It’s a wonderful song, but it’s so heart- breaking. We can only imagine what it must’ve been like to sing a song like that at such a sensitive occasion.

“It was tough. I believe everything is random in this universe, but that there are no accidents. That’s what I believe. We were set to play Jimmy Kimmel a few days beforehand, and we switched things up. We were going to play Heavy on Jimmy Kimmel that night, but Chris had just passed so we felt like dedicating One More Light to him would be appropriate. I got to sing through that a few times, break down, cry a little bit, pull myself together. And I got to run through that experience a little bit, so I felt like that prepared me for the funeral. So I was able to keep it together pretty well, but it was tough.”

What do you think Chris’s legacy will be? 

“His legacy are his children and his wife. His family will be his legacy. I think, musically, he stands without question as being one of the greatest influences of our time, from one of the greatest bands of all time. His contribution to music is unrivalled. Obviously there’s tons of great musicians who contribute to the history of music, but I think Soundgarden in particular – as well as Chris on his own – will be recognised as being among the greats. In terms of his music, I think that’s undeniable. In terms of him as a person, who he was as a father, as a husband, family man, friend – he was a great person, and a good person. And I think his kids will grow up to do special things with their lives.

 

Watch Alice In Chains’ Jerry Cantrell On ‘Icons’, Streaming Now On Gibson TV

source: Blabbermouth July 9, 2020

Gibson TV, the iconic, American-made guitar maker’s first-ever, award-winning, worldwide online network, features original series from the world’s best storytellers. Gibson TV has premiered the third episode of the new series titled “Icons”, a longform interview series featuring some of the most iconic artists, producers and music business pioneers in the world.

In the new episode of “Icons” out today, Gibson TV sits down with one of the most iconic rock musicians of our generation, Jerry Cantrell to learn about his early years in Spanaway, Washington and the birth of the Seattle sound. The show takes a deep dive into his 30-plus year career in music as the guitarist, vocalist, and songwriter of Alice In Chains, and as a solo artist.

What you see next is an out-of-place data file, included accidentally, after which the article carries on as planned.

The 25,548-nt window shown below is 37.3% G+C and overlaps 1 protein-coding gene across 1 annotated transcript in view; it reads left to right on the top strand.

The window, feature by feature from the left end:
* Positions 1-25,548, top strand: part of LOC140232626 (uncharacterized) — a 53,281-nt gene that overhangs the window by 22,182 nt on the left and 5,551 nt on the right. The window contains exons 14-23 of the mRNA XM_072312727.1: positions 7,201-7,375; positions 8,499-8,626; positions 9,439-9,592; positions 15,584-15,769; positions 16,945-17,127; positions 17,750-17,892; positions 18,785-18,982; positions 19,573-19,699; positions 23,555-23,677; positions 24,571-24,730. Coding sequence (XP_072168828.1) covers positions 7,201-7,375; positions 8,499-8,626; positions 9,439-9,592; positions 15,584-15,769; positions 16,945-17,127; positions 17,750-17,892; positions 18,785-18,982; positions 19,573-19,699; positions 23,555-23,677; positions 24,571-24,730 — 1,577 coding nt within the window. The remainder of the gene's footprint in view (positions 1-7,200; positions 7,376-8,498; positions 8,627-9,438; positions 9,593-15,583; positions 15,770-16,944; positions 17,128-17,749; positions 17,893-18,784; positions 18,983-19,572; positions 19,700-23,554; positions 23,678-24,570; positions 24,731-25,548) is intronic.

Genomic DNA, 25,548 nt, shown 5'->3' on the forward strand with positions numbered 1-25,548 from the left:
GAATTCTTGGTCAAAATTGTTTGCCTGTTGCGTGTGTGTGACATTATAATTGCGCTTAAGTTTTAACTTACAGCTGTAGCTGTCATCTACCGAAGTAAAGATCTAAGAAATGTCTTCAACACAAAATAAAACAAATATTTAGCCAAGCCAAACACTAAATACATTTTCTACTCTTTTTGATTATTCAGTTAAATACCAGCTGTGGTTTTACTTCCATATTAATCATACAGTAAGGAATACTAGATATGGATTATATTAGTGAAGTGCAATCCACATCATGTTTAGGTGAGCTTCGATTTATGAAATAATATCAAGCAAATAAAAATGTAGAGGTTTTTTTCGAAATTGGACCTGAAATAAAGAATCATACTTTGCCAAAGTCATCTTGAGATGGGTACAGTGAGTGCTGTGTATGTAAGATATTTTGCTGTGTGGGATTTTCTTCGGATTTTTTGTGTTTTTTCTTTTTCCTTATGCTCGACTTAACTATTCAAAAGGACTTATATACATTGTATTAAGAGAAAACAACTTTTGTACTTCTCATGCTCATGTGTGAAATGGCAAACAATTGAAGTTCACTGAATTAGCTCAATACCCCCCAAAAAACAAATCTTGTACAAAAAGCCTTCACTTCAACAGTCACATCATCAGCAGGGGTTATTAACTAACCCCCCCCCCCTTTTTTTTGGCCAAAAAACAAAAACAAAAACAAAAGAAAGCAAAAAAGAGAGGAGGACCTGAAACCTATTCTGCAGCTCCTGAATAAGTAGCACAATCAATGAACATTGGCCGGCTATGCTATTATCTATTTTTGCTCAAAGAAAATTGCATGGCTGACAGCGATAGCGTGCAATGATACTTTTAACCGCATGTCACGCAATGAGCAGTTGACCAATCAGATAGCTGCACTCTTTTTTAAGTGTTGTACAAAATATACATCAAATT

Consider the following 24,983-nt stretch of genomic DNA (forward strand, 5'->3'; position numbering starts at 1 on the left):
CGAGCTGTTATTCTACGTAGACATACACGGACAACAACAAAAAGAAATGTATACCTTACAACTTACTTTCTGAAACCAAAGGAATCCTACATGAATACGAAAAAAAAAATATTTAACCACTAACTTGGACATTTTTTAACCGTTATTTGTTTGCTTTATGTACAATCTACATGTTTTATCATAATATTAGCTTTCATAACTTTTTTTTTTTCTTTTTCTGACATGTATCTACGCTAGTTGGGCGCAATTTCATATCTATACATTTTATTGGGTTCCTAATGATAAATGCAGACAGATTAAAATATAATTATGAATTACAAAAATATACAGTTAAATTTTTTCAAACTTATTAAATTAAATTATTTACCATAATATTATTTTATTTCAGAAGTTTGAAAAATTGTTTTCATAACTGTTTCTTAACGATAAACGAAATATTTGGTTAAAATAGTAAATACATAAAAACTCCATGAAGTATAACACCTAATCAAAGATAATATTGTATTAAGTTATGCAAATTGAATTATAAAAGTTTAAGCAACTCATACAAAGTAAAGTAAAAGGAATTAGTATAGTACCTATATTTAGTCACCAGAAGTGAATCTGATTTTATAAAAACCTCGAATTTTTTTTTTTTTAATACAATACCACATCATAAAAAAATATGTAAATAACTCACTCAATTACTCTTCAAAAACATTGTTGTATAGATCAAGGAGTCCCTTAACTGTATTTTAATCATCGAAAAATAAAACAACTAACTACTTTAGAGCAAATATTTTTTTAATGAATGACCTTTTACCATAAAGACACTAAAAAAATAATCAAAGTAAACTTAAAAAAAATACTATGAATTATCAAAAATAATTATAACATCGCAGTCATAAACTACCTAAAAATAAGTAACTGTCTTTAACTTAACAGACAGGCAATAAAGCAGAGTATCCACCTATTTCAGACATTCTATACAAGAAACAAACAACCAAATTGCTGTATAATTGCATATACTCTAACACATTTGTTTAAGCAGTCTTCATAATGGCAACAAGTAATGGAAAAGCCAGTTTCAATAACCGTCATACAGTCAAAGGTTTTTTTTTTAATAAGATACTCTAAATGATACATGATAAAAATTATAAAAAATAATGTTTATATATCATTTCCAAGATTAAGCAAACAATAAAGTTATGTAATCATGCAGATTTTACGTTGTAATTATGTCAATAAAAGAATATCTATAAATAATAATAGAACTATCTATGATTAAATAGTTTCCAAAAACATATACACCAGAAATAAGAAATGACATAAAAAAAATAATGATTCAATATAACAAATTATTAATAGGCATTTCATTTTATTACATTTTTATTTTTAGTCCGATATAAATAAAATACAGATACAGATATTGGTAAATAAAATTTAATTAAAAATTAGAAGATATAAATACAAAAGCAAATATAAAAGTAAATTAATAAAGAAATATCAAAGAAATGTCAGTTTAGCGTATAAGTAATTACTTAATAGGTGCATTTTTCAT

Cantrell’s career outside of Alice In Chains has consisted of two solo albums and contributions to major film soundtracks. Jerry’s first solo album, “Boggy Depot”, was released in 1998, followed by his second album, “Degradation Trip” (2002). In addition to his solo artist work, Cantrell has released music on soundtracks for several films, including “Spider-Man”, “The Cable Guy”, “John Wick 2”, “Last Action Hero” and “The Punisher”.

Earlier this year, Cantrell returned to the studio to continue working on a new solo album. The upcoming effort will mark his first full-length release since “Degradation Trip”, the epic solo album he made in 2002 with future Metallica bassist Robert Trujillo and Faith No More drummer Mike Bordin.

Cantrell discussed his plans to record and release new solo music during a pair of interviews he gave in January. While chatting with Gibson about his new collaboration with the guitar maker, Cantrell touched upon his solo activity, saying: “There’s gonna be some cool things happening this year. I’ve already done a couple of shows in L.A. in December with a great group of friends. My friend helped me put together a really cool group of people, and we did a couple of solo shows.

“I’ve been in this band, in Alice In Chains, since 1987, so 33 years. And that’s always been my first love and my commitment, but I did have the opportunity to make a couple of solo records, and since we started the band back up, I really didn’t have the opportunity to revisit that,” he continued.

“[Alice In Chains] just finished touring in September off of Rainier Fog, and we generally take about a year off when we’re done touring anyway — just give it a rest for a second and then get it reinvigorated and focus on what’s new. So we’re gonna take a year off, so I thought I’d maybe do some shows and I’m working on some music as well. And there’s gonna be some exciting things. I don’t wanna say just yet what’s happening, but I can tell you that there’s gonna be some cool shit happening this year.”

In a separate interview with People TV on the red carpet of the MusiCares benefit honoring Aerosmith, Cantrell said that he tries to stay away from listening to other artists while putting together new material. “I’m working on a new record myself, so, generally, when I’m in that sort of a mode, I pretty much don’t listen to anything until I’m done, so nothing creeps in there,” he explained.